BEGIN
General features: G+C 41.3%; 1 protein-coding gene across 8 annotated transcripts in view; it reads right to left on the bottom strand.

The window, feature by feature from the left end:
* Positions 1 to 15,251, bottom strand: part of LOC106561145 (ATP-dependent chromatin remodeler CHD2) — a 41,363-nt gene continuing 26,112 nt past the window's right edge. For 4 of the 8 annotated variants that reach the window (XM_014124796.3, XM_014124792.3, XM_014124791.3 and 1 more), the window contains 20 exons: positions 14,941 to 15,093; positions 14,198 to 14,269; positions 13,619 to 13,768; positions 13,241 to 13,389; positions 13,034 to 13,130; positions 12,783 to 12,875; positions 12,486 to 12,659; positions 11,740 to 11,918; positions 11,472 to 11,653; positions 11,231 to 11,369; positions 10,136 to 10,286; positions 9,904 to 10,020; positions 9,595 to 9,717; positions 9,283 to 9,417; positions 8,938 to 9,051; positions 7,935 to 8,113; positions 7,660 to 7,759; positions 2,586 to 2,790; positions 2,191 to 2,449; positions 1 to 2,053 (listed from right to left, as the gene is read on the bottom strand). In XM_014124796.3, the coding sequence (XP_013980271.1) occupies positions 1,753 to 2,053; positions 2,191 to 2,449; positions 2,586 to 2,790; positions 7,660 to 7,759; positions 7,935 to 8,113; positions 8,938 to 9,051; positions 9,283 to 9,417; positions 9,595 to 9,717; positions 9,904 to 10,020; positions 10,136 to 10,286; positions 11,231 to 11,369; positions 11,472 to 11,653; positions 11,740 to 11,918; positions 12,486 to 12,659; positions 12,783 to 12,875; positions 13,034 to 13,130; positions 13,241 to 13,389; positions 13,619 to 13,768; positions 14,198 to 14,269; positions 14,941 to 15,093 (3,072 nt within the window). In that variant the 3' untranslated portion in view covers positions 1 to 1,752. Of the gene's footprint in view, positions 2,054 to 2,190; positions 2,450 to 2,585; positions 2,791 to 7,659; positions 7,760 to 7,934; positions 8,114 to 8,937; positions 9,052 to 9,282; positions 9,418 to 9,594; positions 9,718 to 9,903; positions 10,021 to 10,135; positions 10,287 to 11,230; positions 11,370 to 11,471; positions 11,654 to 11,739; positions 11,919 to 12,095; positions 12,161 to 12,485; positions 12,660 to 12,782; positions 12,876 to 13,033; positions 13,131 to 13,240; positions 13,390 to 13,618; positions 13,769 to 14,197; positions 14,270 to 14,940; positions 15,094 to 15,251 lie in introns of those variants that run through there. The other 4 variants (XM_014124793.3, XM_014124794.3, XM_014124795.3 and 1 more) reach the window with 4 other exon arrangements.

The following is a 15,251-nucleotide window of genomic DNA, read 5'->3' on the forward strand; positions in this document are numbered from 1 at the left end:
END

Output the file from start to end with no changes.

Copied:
General features: G+C 41.3%; 1 protein-coding gene across 8 annotated transcripts in view; it reads right to left on the bottom strand.

The window, feature by feature from the left end:
* Positions 1 to 15,251, bottom strand: part of LOC106561145 (ATP-dependent chromatin remodeler CHD2) — a 41,363-nt gene continuing 26,112 nt past the window's right edge. For 4 of the 8 annotated variants that reach the window (XM_014124796.3, XM_014124792.3, XM_014124791.3 and 1 more), the window contains 20 exons: positions 14,941 to 15,093; positions 14,198 to 14,269; positions 13,619 to 13,768; positions 13,241 to 13,389; positions 13,034 to 13,130; positions 12,783 to 12,875; positions 12,486 to 12,659; positions 11,740 to 11,918; positions 11,472 to 11,653; positions 11,231 to 11,369; positions 10,136 to 10,286; positions 9,904 to 10,020; positions 9,595 to 9,717; positions 9,283 to 9,417; positions 8,938 to 9,051; positions 7,935 to 8,113; positions 7,660 to 7,759; positions 2,586 to 2,790; positions 2,191 to 2,449; positions 1 to 2,053 (listed from right to left, as the gene is read on the bottom strand). In XM_014124796.3, the coding sequence (XP_013980271.1) occupies positions 1,753 to 2,053; positions 2,191 to 2,449; positions 2,586 to 2,790; positions 7,660 to 7,759; positions 7,935 to 8,113; positions 8,938 to 9,051; positions 9,283 to 9,417; positions 9,595 to 9,717; positions 9,904 to 10,020; positions 10,136 to 10,286; positions 11,231 to 11,369; positions 11,472 to 11,653; positions 11,740 to 11,918; positions 12,486 to 12,659; positions 12,783 to 12,875; positions 13,034 to 13,130; positions 13,241 to 13,389; positions 13,619 to 13,768; positions 14,198 to 14,269; positions 14,941 to 15,093 (3,072 nt within the window). In that variant the 3' untranslated portion in view covers positions 1 to 1,752. Of the gene's footprint in view, positions 2,054 to 2,190; positions 2,450 to 2,585; positions 2,791 to 7,659; positions 7,760 to 7,934; positions 8,114 to 8,937; positions 9,052 to 9,282; positions 9,418 to 9,594; positions 9,718 to 9,903; positions 10,021 to 10,135; positions 10,287 to 11,230; positions 11,370 to 11,471; positions 11,654 to 11,739; positions 11,919 to 12,095; positions 12,161 to 12,485; positions 12,660 to 12,782; positions 12,876 to 13,033; positions 13,131 to 13,240; positions 13,390 to 13,618; positions 13,769 to 14,197; positions 14,270 to 14,940; positions 15,094 to 15,251 lie in introns of those variants that run through there. The other 4 variants (XM_014124793.3, XM_014124794.3, XM_014124795.3 and 1 more) reach the window with 4 other exon arrangements.

The following is a 15,251-nucleotide window of genomic DNA, read 5'->3' on the forward strand; positions in this document are numbered from 1 at the left end: